Best Buy 2Q profit drops 90%

By Anne D'Innocenzio

Associated Press

Published: Tuesday, Aug. 21 2012 9:00 p.m. MDT

He said consumers remain "very cautious" and sales in the industry may be dampened because some people are holding back on spending as they await new releases in Apple's new iPhones, tablets and gaming. But he said that Joly brings "tremendous experience to the job" and that he'll build on a turnaround plan that the chain has already started.

That includes steps the company has taken since before the scandal with Dunn. In March, it announced a major restructuring that includes closing 50 stores, cutting 400 corporate jobs and trimming $800 million in costs.

In early July, Best Buy said it would lay off 600 staffers in its Geek Squad technical support division and 1,800 other store workers. The company also has been shrinking store size and focusing on its more-profitable products such as mobile phones.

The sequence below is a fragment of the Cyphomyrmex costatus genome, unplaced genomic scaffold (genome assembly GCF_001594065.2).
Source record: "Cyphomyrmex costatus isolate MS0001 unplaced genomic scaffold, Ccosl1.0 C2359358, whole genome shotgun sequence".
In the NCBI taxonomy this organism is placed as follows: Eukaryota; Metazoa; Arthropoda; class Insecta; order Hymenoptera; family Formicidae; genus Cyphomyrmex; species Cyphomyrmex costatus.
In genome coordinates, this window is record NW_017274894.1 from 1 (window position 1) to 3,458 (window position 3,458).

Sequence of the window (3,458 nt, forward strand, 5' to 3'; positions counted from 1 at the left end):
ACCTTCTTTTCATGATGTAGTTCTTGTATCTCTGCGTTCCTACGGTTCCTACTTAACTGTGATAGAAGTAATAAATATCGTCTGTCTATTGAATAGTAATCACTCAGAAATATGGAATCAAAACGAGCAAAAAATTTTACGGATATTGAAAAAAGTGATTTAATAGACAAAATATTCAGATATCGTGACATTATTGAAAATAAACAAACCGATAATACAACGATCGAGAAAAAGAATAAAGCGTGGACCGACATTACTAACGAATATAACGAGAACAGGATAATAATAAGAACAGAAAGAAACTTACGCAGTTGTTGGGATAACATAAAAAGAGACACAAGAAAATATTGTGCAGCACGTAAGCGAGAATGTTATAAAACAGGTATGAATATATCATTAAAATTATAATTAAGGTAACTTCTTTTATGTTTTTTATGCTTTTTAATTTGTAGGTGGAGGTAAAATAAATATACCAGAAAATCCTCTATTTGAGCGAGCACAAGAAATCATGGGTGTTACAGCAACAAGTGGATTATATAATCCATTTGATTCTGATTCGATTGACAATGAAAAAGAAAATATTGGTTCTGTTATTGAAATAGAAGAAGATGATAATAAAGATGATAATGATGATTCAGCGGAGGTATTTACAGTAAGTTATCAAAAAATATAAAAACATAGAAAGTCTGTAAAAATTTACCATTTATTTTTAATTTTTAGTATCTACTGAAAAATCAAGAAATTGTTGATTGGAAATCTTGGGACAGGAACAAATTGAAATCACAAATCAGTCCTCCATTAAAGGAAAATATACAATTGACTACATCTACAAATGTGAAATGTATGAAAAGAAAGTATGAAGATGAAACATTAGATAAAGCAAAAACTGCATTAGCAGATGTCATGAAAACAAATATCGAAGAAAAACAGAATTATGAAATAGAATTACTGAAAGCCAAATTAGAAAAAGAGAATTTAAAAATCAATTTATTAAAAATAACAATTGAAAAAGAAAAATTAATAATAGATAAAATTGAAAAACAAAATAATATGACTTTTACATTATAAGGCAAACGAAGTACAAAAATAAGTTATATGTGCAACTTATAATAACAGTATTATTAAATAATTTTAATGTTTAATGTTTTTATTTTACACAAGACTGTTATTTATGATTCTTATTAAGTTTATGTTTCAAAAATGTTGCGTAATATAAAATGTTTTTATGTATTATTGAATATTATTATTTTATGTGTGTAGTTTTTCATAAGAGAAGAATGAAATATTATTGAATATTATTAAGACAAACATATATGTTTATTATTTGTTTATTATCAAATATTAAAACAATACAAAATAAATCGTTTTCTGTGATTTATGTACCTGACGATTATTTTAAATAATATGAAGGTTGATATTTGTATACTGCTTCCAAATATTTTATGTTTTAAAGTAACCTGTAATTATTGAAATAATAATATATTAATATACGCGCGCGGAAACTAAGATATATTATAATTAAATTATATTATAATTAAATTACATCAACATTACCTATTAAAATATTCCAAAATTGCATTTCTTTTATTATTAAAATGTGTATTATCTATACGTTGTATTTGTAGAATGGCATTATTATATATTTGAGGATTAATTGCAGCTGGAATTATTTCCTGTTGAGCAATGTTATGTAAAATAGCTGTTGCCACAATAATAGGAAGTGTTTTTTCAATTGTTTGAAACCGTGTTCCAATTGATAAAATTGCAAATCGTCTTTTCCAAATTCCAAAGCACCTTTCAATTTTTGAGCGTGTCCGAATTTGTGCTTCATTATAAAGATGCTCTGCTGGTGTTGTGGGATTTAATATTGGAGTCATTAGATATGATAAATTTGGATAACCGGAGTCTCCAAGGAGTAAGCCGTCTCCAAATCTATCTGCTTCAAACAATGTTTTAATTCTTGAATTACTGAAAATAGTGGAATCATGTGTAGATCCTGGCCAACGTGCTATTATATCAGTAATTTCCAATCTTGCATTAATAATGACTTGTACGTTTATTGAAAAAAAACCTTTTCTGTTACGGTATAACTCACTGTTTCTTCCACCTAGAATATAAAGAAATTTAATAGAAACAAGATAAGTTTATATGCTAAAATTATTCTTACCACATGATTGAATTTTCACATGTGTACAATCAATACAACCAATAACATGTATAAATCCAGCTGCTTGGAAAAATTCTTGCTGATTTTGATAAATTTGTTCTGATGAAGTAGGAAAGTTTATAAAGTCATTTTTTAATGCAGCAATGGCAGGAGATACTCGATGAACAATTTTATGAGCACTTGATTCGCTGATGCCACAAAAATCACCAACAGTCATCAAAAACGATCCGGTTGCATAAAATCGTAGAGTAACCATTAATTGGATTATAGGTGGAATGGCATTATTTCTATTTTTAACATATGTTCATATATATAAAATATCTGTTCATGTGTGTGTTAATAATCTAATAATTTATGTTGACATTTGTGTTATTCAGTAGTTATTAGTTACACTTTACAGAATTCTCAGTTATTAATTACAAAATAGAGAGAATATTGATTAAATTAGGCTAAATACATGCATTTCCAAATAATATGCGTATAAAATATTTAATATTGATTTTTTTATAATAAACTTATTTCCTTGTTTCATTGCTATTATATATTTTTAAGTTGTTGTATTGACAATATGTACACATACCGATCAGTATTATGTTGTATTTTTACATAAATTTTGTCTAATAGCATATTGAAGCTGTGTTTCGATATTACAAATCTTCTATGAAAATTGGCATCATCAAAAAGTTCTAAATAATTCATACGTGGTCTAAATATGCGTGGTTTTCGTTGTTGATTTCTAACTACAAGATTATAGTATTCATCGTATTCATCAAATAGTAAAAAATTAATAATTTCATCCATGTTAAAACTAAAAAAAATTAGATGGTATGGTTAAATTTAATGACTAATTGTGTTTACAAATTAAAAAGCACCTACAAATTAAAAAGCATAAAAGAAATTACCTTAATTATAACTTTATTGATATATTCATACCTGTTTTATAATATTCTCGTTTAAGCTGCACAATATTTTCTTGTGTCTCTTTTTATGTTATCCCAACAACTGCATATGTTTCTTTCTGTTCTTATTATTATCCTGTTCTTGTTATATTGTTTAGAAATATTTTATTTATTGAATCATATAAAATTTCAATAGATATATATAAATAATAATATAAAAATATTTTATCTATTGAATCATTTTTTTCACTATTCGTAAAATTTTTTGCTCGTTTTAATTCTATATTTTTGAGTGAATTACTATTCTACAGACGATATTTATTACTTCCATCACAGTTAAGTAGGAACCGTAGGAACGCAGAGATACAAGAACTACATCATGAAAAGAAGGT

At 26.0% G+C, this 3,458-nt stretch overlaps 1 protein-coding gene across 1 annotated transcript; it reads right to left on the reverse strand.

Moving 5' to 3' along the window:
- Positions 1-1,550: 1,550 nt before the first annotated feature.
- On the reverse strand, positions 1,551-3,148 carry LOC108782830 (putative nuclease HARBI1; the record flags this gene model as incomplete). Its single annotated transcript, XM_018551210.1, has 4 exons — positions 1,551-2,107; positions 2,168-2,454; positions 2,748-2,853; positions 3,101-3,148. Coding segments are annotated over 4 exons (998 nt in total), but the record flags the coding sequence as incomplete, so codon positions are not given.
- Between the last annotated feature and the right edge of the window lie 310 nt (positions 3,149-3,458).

But analysts — and investors — have been impatient. Analysts say some of these changes are too late. They also say that Best Buy needs to close more of its big-box stores, which no longer are necessary since people have shifted from buying big computers and TVs to snapping up smaller items like tablets and mobile phones.

Wall Street has been equally unforgiving of Best Buy's timing. Best Buy shares have lost nearly 70 percent of their value since their pre-recession peak of $56.66 in May 2006. On Tuesday, shares of Best Buy fell more than 3 percent, or 64 cents to $16.40, following the 10-percent decline on the day before when the announcement of the new CEO was made.

At the same time, the company is engaged in a public battle with its co-founder. Earlier this month, Schulze, who has a 20 percent stake in the company, made a takeover offer for the chain, offering $24 to $26 per share. Best Buy had said it was considering the offer, which values the company at $8.84 billion.

Best Buy and Schulze went back and forth in public announcements over the weekend.

In a statement issued by Best Buy Sunday, it laid out certain terms for acquisition talks to proceed. Schulze rejected the terms, citing a company requirement that he forgo taking any offer directly to shareholder for 18 months as unacceptable. The time frame had been reduced to January.

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